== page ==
Vol. 1 - No. 7 

July, 1982

Book Review

by Byron Gage

WHAT THE BIBLE SAYS ABOUT COVENANT, by Mont W. Smith, College Press Publishing Company, Joplin, Mo., 1981, is a comprehensive look at covenants between men and between man and God. It is a comparative study of various covenants including their likenesses and differences. Its format is as follows: Chapter One deals with "Covenant As Treaty" and describes the covenants of ancient people as compared to covenants of God. It includes the various aspects or features of covenants and striking similarities exist in the covenants of man with the covenants of God. For example, the Suzerainty‑Vassal Treaty (Hittite and Neo‑Assyrian type of Alliance Treaty) had these features: The Preamble introduced the parties to the pact. The Historical Prologue told how the parties came to be associated with one another including relative strengths and weaknesses. Stipulations referred to the obligations of the weaker party to the stronger. The Depository of the covenant document was extremely important for safe keeping and that it might be read often in public in order to insure the keeping of the stipulations. The Witnesses of the covenant were listed and often included prominent features of the earth (mountains, rivers, etc.) and honorable men. Curses and Blessings were stated in order to inform all parties as to the results of either loyalty or treason. The Sovereign obligated himself to bless (with specific blessings) the loyal parties of the second part. If they were not loyal, the Sovereign was declared just in dealing out specified punishments. And, finally, the Covenant Oath was the actual pledge made by the vassal to the lord. Interestingly, it involved the killing of an animal or animals and each party touching blood. This was indicative of their unity, but also reminded of the type of punishment for a broken covenant.

Chapter Two, "Plato or Moses," deals with the differing philosophies as to the nature of man, reality, free will, Deity, etc., and is quite interesting as it relates to our understanding of the importance of covenants of God. Without a proper concept of man and God, any covenant between the two is virtually meaningless. Until man understands the awesome power and absolute sovereignty of God, any covenant we might have with Him will not be as highly esteemed or regarded by us. Therefore, our keeping of the covenant diminishes in importance in our own eyes. This, to me, appears to be a present and persistent problem.

Chapter Three discusses the Major Covenants of the Old Testament comparing their constituent elements. Chapters Four through Nine are: Prophet and Covenant, The Apostolic Theology of Two Covenants, The New Covenant, New Testament Hesed, and Types of Covenant Theology.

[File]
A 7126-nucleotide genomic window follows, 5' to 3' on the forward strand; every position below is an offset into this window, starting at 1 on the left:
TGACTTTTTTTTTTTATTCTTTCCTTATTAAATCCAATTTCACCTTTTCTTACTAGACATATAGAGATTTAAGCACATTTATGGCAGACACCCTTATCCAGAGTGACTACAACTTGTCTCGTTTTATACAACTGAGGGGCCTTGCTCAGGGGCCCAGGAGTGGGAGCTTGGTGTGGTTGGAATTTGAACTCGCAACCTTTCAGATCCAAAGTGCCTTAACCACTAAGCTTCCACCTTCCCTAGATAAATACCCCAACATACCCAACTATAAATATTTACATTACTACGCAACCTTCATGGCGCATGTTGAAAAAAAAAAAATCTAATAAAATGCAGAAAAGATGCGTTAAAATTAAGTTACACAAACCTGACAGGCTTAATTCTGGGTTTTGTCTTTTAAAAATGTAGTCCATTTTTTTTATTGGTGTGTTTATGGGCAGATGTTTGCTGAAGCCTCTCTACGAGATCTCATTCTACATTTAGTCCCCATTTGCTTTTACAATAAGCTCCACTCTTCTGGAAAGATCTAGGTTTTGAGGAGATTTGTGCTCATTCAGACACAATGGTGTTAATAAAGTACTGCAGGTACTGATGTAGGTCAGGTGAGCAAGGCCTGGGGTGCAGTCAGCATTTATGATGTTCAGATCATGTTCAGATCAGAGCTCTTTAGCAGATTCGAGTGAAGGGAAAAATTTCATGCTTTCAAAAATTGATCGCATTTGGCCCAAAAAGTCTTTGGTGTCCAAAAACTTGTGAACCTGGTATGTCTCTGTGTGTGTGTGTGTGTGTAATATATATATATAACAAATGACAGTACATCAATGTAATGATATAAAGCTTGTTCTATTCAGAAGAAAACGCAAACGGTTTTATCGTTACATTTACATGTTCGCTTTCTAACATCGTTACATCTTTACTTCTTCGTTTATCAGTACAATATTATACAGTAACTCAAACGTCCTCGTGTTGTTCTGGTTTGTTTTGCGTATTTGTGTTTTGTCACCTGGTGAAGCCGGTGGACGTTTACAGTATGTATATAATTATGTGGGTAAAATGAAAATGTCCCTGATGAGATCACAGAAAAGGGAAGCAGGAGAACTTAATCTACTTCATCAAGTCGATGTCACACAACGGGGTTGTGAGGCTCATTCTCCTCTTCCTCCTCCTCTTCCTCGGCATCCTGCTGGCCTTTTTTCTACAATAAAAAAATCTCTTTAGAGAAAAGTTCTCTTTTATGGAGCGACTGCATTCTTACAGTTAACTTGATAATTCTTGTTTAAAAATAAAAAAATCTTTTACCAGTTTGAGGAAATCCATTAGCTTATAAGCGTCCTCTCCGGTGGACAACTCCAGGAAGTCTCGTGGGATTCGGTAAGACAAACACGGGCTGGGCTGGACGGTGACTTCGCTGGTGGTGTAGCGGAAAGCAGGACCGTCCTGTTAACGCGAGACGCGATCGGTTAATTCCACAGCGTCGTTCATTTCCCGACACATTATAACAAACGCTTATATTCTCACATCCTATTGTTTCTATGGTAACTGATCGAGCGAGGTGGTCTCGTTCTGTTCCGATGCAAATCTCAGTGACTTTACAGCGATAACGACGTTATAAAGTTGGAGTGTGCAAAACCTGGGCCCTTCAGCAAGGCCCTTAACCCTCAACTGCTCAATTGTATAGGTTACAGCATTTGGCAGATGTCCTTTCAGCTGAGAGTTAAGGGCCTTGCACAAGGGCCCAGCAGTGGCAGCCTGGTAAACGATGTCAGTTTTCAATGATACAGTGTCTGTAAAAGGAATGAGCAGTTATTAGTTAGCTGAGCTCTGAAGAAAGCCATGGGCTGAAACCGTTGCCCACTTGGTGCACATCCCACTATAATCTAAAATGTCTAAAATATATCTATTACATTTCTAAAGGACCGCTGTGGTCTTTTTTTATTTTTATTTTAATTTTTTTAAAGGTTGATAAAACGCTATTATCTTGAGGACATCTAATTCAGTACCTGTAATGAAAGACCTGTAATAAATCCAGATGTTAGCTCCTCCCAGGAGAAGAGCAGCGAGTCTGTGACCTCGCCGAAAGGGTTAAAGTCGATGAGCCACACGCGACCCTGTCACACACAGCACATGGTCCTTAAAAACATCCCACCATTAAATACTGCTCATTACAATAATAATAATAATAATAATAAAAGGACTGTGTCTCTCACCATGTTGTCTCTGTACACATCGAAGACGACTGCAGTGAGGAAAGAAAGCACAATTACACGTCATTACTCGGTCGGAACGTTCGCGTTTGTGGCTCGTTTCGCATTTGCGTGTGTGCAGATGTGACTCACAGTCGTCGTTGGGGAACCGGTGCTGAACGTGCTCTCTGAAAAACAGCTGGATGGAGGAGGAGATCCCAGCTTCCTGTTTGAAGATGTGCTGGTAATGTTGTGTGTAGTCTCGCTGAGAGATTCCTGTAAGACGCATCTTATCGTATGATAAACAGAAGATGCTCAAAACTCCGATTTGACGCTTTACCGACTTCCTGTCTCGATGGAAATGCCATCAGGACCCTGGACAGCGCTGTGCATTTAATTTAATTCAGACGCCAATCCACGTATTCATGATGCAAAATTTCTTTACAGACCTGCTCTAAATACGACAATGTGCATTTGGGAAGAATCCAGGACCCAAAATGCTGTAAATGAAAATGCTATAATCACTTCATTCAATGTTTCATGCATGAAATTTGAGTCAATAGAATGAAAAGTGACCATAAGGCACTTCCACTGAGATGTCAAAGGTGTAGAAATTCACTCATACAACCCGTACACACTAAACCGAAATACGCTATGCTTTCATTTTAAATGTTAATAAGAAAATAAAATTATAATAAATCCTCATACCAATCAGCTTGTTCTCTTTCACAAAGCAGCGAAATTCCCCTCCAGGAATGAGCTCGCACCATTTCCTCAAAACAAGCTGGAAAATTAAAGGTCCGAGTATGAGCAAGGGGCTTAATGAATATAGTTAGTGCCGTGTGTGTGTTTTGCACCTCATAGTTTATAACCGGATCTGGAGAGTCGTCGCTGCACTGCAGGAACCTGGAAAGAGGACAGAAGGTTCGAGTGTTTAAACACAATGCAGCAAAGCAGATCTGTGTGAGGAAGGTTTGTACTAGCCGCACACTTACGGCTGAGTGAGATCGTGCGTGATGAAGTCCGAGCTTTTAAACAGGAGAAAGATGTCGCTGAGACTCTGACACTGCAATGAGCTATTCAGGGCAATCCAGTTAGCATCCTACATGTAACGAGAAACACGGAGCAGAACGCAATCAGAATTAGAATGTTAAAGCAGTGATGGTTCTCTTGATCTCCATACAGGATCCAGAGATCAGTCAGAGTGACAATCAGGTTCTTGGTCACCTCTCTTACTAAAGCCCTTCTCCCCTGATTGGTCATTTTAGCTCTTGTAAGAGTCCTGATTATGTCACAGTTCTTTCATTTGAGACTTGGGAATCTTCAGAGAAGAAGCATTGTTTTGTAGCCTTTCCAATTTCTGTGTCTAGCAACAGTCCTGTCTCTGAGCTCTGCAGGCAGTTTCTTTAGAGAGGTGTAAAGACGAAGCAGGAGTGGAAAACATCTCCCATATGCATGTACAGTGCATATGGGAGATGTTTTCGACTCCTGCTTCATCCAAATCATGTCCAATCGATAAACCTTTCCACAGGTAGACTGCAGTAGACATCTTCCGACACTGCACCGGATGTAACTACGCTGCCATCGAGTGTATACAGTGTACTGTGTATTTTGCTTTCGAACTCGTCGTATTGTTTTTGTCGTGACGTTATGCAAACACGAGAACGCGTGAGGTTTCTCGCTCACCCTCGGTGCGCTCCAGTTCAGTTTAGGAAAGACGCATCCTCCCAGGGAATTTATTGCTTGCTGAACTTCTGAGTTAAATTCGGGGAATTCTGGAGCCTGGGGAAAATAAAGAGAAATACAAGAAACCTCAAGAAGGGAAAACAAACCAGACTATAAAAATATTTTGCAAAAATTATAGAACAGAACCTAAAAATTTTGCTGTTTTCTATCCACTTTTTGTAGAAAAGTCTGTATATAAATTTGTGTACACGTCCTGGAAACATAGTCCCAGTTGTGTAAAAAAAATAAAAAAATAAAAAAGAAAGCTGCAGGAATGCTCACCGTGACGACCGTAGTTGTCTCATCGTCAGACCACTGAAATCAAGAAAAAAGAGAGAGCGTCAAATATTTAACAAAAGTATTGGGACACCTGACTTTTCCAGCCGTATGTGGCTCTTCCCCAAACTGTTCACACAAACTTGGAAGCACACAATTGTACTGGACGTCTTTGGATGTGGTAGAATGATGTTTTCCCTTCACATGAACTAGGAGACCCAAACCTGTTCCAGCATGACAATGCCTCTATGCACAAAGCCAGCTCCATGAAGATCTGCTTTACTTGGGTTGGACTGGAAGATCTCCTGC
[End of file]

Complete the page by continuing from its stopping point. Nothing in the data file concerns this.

Chapter Ten is simply the Conclusion of all that went before and summarizes the rest of the book. We will let the author's own statements describe the book. He states: "This study was undertaken because of the confusion over the concept of covenant in the average church. The Bible was called the Old and New Testaments or Covenants. It would be unfortunate if the words did not convey to the readers what they meant to the writer." Further, he says, "The assumption of the study was that one must take seriously the notion of covenant or risk creating a religion of one's own, calling it Christianity." Later on, with regard to the New Covenant, we read, "The covenant‑keeping required of the Christian was summarized. Details of the church, of the personal life, of holiness, of duty were only summarized, not detailed in this book. The summation took two forms, corresponding to the classes of mankind: those in Christ, and those outside Christ. The duty of the church to those outside Christ was summed as participating in the 'ministry of reconciliation.' The duty of the believer toward the church, his own soul, and all human social order was Christlikeness."

The basic message of the book, if I have properly assessed it, is that it is time to get serious about the covenant of God. If we can learn anything at all about the dealings of God with man down through the ages it is that He will not tolerate the discounting of His law. He expects the lesser parties of the covenant to be faithful to the stipulations of it. He has given us every means and provision for being able to do so, and expects, yea, demands our very best effort. Every aspect of the New Covenant is to our advantage and for our blessing. God has provided (and only God could) a means of reconciliation, a peace‑treaty as it were, the basis of which is the satisfaction of justice and the showing of mercy by the blood of Jesus.

I can readily recommend this book as a study aid.